Every so often I feel like reading something which doesn’t require me to think. I find it relaxing for my brain to read a book once in a while where I’m not constantly thinking about the beautiful, stylish writing, the complex subtexts and the hidden meanings. Sometimes it’s nice to gallop through a plot which is, quite simply, good fun; if it is ridiculously silly, so much the better. Anthony Hope’s delightful novel The Prisoner of Zenda is just such a book.
Rudolph Rassendyll is an upper class English idler with a distinctive nose and red hair which suggest that rumours of a family connection to the royal family of Ruritania might just be true. As upper class English idlers were wont to do in the Victorian era, he decides to journey around Europe to kill some time and his travels soon lead him to Ruritania itself. There he meets the king the night before his coronation and, amused by their uncanny resemblance to one another the king (also called Rudolph, naturally) invites English Rudolph to celebrate with him. The next morning, the king’s retainers are horrified to find that his villainous half brother, Black Michael, has drugged the king so that he will be unable to attend his own coronation. In desperation, Rudolph agrees to stand in for the king for the day, but by the time they return the king has been kidnapped and so the charade must continue until the king can be rescued from the castle of Zenda. Meanwhile, Rudolph must avoid attempts on his life, fool the nation and court the king’s intended bride without falling in love with her himself.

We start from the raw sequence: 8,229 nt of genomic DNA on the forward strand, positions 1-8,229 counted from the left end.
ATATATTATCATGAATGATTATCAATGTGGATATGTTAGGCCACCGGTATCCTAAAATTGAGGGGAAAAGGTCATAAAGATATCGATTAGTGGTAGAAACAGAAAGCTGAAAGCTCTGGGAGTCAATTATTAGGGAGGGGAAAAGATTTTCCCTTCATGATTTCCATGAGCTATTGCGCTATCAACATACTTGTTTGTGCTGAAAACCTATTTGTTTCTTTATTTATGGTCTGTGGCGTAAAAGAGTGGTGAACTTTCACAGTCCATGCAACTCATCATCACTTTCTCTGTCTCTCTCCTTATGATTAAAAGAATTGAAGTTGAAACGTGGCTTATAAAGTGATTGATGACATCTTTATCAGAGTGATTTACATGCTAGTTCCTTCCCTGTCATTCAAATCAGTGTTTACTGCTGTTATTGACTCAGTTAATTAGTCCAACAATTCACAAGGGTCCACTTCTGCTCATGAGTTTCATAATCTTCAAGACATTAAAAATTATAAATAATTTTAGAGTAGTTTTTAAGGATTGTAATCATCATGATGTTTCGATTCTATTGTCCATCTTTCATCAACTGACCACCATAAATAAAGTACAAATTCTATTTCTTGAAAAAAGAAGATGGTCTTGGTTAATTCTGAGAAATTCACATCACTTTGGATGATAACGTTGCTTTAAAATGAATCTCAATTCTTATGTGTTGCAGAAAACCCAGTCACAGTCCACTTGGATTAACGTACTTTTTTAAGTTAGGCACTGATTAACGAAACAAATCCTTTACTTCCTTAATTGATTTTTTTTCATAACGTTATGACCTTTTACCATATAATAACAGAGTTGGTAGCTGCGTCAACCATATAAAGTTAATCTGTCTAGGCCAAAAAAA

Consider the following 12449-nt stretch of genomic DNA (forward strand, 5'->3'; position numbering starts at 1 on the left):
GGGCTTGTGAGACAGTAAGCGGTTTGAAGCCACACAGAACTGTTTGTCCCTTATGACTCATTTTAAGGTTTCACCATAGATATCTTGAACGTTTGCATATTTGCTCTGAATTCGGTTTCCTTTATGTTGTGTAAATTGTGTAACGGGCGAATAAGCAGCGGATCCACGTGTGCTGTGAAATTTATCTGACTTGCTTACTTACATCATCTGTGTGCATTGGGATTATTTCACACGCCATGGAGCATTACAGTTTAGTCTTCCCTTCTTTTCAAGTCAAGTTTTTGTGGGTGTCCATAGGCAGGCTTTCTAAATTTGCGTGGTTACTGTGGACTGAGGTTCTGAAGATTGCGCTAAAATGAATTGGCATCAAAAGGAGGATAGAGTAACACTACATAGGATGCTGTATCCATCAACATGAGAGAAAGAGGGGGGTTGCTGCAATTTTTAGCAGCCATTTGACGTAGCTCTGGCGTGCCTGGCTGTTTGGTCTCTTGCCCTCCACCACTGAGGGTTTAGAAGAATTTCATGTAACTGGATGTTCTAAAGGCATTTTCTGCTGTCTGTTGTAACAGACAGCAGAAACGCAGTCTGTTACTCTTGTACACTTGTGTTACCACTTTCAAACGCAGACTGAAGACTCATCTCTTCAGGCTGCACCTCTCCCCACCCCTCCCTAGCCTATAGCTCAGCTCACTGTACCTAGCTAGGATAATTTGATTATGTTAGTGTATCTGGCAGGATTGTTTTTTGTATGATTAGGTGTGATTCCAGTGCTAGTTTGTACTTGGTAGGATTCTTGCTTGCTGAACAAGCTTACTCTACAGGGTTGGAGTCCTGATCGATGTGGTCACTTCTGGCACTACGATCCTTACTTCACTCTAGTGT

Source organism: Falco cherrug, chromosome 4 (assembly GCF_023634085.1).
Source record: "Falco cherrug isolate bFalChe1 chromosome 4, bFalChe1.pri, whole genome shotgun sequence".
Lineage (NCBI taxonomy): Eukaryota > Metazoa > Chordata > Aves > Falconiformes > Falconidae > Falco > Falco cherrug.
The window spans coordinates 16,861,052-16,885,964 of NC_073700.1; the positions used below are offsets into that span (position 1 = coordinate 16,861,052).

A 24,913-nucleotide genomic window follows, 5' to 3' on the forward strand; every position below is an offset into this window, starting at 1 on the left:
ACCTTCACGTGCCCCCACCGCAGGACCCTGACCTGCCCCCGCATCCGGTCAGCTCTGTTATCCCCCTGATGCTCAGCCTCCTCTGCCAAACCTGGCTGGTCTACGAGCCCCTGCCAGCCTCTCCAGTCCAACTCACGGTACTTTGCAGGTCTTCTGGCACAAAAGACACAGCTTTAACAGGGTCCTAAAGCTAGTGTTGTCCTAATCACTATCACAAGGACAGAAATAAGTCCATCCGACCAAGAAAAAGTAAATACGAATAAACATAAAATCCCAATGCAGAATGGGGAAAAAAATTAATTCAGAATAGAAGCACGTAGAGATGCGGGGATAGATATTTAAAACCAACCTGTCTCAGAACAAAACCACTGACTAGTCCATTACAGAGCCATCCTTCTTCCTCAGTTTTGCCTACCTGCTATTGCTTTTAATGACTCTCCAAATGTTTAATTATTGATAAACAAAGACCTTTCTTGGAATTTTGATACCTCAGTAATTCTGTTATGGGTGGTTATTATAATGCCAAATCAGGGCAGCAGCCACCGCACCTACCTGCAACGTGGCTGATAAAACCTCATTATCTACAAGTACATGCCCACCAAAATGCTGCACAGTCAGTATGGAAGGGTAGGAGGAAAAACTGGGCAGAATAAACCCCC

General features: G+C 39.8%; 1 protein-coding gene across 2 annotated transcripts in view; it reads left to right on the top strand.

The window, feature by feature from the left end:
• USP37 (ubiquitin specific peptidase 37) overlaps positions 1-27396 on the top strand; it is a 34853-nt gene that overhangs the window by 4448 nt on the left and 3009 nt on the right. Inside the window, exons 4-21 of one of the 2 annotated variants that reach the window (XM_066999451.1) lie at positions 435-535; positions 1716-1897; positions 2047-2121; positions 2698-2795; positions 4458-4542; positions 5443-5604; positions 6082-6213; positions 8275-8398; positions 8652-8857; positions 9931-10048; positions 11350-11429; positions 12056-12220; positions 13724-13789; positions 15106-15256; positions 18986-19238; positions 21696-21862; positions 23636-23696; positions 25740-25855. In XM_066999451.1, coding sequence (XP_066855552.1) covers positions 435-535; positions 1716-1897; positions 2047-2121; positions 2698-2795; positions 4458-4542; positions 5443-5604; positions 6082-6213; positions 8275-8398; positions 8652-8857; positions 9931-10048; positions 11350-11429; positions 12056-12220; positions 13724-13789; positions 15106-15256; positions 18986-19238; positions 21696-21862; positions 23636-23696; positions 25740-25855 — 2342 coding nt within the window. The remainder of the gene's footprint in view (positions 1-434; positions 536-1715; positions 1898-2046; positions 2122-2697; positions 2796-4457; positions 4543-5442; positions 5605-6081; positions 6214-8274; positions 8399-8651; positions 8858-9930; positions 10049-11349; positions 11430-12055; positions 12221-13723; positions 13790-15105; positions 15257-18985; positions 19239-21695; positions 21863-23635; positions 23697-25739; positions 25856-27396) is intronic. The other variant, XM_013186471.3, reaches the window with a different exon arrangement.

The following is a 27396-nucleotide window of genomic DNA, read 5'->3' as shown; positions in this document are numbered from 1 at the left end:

This is the sort of book in which characters are black and white: every bad person is a dastardly, scheming, blackguard and every good person is honourable, gallant and virtuous. It’s also the sort of book in which words like ‘blackguard’ and ‘cad’ (greatly underused in modern conversation, I feel) are thrown about with wild abandon. There are duels, mysterious notes and daring escapes a-plenty. It’s a rollicking adventure story, full of implausible plot twists and unlikely situations in which many buckles are swashed and swashes are buckled. It’s language is arch and witty and it’s great fun to read.
The Prisoner of Zenda is also not at all what I expect when I think of Victorian literature. However, as it was first published in 1894, Victorian is what it is. When I think of Victorian literature, I tend to think of books that may be entertaining and absorbing but are rather weightier and more serious than Anthony Hope’s novel. It’s easy to forget, I think, that the Victorians enjoyed fun and froth in their literature just as much as we do now, and that for every Jude the Obscure there were many more lighthearted, silly novels such as this one. I’ll definitely be looking for the sequel to this book, Rupert of Hentzau, for the next time I need to be reminded that the Victorian era wasn’t all about morality and seriousness. Does anyone know of any other similarly amusing Victorian literature? I’d love to read some more.
The Prisoner of Zenda by Anthony Hope. Published by Penguin, 2007, pp. 200. Originally published in 1894.